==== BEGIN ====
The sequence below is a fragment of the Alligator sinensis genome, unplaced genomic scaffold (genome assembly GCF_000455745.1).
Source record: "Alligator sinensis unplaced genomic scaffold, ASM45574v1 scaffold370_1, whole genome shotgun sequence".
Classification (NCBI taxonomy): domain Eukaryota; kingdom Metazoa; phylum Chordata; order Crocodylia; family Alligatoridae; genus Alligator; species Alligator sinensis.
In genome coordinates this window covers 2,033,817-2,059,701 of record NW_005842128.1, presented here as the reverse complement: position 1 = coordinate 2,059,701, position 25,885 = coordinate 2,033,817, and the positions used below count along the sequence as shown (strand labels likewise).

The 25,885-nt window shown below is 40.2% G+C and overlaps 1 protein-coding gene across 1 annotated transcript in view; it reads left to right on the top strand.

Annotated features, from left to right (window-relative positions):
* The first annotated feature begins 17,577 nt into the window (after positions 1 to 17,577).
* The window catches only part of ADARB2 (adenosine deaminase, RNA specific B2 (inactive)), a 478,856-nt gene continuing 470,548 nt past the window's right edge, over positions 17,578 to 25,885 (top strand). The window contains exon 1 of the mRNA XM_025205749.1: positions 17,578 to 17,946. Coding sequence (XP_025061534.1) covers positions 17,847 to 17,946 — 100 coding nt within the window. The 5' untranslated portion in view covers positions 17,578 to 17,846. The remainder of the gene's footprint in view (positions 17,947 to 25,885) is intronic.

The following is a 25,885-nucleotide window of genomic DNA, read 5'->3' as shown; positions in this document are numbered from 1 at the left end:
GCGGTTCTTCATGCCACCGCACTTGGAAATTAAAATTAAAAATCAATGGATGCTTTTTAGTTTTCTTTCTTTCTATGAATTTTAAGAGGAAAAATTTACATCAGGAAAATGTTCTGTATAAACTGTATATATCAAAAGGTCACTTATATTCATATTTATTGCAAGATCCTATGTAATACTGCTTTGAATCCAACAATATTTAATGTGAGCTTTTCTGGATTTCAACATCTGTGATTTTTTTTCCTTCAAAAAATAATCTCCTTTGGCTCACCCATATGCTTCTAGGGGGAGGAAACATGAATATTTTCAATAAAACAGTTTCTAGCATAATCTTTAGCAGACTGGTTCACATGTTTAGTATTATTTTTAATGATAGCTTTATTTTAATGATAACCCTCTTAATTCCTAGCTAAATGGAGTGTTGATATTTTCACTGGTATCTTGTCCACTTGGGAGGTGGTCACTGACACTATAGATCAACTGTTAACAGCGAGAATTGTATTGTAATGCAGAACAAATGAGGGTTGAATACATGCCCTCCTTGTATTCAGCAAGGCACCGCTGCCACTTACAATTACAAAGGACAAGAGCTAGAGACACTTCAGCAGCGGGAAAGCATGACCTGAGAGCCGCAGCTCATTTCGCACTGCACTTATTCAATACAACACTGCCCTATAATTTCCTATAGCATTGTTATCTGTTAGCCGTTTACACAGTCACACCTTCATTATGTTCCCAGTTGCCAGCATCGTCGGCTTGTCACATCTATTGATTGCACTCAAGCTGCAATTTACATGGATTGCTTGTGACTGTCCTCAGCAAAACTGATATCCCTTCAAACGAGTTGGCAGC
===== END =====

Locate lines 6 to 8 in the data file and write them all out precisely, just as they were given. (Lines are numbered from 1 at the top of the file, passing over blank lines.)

Annotated features, from left to right (window-relative positions):
* The first annotated feature begins 17,577 nt into the window (after positions 1 to 17,577).
* The window catches only part of ADARB2 (adenosine deaminase, RNA specific B2 (inactive)), a 478,856-nt gene continuing 470,548 nt past the window's right edge, over positions 17,578 to 25,885 (top strand). The window contains exon 1 of the mRNA XM_025205749.1: positions 17,578 to 17,946. Coding sequence (XP_025061534.1) covers positions 17,847 to 17,946 — 100 coding nt within the window. The 5' untranslated portion in view covers positions 17,578 to 17,846. The remainder of the gene's footprint in view (positions 17,947 to 25,885) is intronic.